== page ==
The first Briton in space Helen Sharman has been awarded the first of the British Interplanetary Society's (BIS) silver astronaut pins.
To be awarded to all Britons that have gone into space Sharman flew to the Mir space station onboard the Soyuz TM-12 spacecraft on 18 May 1991 for an eight-day mission.
Called Project Juno the mission had been initiated by London based Moscow Narodny Bank, a subsidiary of the Soviet Union's Vnesheconombanka bank. It had hoped it could organise private funding to send a foreign citizen to the Mir space station.
Sharman was selected from over 13,000 applicants after the mission was advertised in 1989 and spent 18-months in cosmonaut training with her backup crew member British Army air corps Major Tim Mace.
"I feel really honoured. I think its great the British Interplanetary Society has been really strong in promoting human spaceflight," Sharman told Flightglobal on 3 July at the BIS headquarters in London after the ceremony. Sharman, then working in the UK food industry, carried out a series of experiments on plant life during her stay on Mir.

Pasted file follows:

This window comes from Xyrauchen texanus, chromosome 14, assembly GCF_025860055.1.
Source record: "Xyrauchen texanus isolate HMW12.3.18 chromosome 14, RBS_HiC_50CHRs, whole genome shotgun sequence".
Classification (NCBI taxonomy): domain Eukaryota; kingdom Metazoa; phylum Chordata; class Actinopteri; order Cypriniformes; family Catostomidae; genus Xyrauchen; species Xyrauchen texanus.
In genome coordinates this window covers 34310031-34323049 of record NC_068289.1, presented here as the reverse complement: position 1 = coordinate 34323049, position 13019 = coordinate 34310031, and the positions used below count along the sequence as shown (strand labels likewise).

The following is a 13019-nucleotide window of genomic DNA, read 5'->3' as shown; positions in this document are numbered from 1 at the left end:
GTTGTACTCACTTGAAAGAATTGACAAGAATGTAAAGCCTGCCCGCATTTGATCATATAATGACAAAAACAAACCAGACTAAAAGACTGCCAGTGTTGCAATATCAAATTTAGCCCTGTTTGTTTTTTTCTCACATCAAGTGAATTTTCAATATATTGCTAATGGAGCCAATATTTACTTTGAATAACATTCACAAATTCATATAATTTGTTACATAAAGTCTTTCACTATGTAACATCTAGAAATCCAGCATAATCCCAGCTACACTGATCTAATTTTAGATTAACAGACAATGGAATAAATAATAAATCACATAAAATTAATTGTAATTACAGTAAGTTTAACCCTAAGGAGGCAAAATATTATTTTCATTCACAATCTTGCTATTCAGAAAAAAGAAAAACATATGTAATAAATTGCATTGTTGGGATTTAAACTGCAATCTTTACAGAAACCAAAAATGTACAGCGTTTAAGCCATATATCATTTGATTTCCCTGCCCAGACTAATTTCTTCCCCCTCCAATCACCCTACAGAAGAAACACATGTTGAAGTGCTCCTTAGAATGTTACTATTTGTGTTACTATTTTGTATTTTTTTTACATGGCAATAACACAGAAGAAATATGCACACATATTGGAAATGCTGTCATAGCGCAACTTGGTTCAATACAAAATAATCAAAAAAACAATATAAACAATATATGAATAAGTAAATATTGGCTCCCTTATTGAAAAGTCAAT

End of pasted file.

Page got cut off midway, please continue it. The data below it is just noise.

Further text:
On 3 July the BIS also awarded a silver pin to UK born US citizen Richard Garriott, the sixth spaceflight participant to go to the International Space Station. Garriott, the son of NASA Skylab and Space Shuttle astronaut Owen Garriott, made his money in the computer game industry.
The BIS plans to award British born NASA astronauts Michael Foale, Piers Sellers and Nick Patrick silver pins in the near future.
Despite reports in 1991 and since that Project Juno was a private mission the Soviet bank failed to raise any significant private financing. Juno was managed by Brunel University's Institute for Bio-Engineering and staff involved with the project at the time told Flightglobal that the entire mission was paid for by the Soviet government. It finally went ahead with the approval of then Soviet premier Mikhail Gorbachev.